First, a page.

The abrupt termination of Future led to Human League. Ware and Marsh knew Glenn Gregory at the time. “In fact we knew Glenn longer than we’d known Philip. I’d known Glenn for ages” said Martyn. They’d also played together in pre-Future bands according to Glenn. They now claim he’d have been the ideal Human League vocalist, which would have rewritten histories considerably. But Gregory was otherwise engaged. Exiled to London he was working with a band named 57 Men, playing the Marquee plus others clubs and pubs in the city area.
I suggest the cost-effective problems of keeping a 57-piece personnel on the road led to their eventual demise! “We had to economise down to just seventeen” quips Glenn.

In the meantime Marsh and Ware, in their alignment with Philip Oakey and Adrian Wright pioneered the Sheffield ‘industrial music’ onto record with “Being Boiled”, a single on the Independent label Fast in 1978, and with the album ‘Reproduction’ for Virgin a year later. It’s currently trendy to dump on the Oakey/Wright axis in favour of the B.E.F. contingent, fuelled by acid press sniping across column inches. There’s more than a whiff of post-divorce bitterness in the air, as well as the bonus of feeding hungry journalists good copy (Ware concedes that “it doesn’t do us any harm” when I put this gossip slant to him!). It’s my guess that once the initial ripples have subsided the joint Human League work will again be recognised for the perceptive and innovative gems like the 1980 ‘Travelogue’ album, and the petty in-fighting will rightly be relegated to perspective. In retrospect that second album is riddled with, probably incidental, but tantalising suggestions of impending split – “WXTL” runs ‘The way it was in the past / a long time ago / before staff levels dropped’.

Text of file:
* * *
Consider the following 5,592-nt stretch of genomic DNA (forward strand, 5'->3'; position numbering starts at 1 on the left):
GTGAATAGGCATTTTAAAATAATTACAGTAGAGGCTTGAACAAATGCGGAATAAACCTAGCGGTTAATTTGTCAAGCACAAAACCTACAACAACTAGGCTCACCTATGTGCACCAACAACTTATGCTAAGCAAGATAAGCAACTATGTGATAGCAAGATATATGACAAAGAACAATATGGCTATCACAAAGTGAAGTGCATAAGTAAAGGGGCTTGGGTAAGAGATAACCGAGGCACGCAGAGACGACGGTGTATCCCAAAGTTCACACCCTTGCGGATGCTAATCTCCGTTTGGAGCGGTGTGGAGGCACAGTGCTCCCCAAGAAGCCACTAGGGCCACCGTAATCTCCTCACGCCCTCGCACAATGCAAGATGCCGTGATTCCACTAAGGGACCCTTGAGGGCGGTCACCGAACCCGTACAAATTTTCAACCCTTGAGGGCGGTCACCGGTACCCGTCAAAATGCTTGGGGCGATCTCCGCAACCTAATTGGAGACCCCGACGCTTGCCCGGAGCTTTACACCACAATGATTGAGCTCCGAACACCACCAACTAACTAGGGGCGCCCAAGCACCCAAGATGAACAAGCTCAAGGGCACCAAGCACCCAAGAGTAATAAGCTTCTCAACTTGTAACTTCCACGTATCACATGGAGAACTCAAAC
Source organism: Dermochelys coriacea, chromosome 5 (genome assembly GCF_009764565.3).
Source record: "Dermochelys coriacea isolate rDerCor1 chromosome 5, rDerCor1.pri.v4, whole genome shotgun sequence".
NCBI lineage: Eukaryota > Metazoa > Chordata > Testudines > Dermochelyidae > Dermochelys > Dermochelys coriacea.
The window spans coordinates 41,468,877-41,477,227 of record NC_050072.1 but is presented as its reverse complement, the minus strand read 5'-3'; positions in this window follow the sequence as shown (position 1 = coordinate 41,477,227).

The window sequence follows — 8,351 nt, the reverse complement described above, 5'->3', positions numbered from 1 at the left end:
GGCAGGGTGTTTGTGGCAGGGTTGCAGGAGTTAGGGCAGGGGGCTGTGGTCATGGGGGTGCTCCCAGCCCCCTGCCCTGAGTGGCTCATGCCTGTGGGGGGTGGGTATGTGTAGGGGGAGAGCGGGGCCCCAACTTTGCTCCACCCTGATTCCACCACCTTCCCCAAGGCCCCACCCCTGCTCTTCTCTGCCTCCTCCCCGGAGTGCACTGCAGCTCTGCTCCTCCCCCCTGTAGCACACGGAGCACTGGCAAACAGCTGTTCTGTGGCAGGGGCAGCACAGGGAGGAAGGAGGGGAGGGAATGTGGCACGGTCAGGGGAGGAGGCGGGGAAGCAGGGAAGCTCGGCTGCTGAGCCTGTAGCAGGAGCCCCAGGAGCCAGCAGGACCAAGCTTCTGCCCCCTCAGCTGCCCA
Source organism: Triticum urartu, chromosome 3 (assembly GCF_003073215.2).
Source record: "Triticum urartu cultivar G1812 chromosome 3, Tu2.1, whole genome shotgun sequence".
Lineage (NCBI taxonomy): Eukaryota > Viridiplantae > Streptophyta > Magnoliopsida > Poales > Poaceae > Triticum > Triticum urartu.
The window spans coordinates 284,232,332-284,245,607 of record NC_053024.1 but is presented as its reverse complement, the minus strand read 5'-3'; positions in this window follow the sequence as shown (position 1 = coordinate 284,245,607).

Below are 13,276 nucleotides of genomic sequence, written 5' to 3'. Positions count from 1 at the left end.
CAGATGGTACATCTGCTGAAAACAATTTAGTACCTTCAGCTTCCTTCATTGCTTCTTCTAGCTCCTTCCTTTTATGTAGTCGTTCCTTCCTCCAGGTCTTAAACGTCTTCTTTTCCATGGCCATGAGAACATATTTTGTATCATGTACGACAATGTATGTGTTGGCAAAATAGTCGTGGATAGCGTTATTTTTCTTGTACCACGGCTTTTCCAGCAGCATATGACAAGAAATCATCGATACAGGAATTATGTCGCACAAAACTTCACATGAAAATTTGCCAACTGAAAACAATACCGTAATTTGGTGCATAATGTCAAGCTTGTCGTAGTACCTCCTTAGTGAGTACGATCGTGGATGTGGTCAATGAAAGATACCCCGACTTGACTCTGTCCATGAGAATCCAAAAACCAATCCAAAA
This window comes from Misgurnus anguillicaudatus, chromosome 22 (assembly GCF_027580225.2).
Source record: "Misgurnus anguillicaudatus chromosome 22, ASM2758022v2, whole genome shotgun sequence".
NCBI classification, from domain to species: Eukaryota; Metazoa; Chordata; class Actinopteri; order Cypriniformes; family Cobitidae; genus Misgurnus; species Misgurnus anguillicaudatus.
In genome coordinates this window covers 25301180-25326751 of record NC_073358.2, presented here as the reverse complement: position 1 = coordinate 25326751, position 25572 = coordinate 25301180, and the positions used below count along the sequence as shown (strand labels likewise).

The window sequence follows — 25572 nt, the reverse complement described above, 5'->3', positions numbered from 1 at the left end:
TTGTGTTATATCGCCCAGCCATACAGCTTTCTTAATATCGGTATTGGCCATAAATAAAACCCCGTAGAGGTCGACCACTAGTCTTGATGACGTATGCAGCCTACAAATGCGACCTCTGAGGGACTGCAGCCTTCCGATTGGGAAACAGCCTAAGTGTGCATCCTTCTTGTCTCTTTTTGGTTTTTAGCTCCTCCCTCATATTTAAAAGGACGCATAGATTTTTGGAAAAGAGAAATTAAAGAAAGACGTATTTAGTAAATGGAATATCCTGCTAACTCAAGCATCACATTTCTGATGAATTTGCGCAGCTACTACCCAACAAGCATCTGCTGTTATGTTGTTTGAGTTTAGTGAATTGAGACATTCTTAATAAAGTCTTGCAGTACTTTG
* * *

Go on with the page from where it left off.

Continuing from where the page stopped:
So staff levels dropped. In came Susan and Joanne.

57 Men also split, reforming as Hwang Chung, leaving options open for Glenn Gregory to pact with the burgeoning BEF empire.

Having worked the Indie scene, and sampled the artistic restrictions of being signed to a major, B.E.F. evolved the unique licensing deal with Virgin which gave them the freedom of D.I.Y., with the full potential for distribution and promotion of the establishment. “We can present Virgin with absolutely anything we want, they have no editorial control over us whatever” explains Martyn. “If they don’t like something that we do and they’re not prepared to put it out then they relinquish control of it, and within a month of us presenting it to them we can put it out on another record label. Anybody who is interested. So we’ve got the best of both worlds.”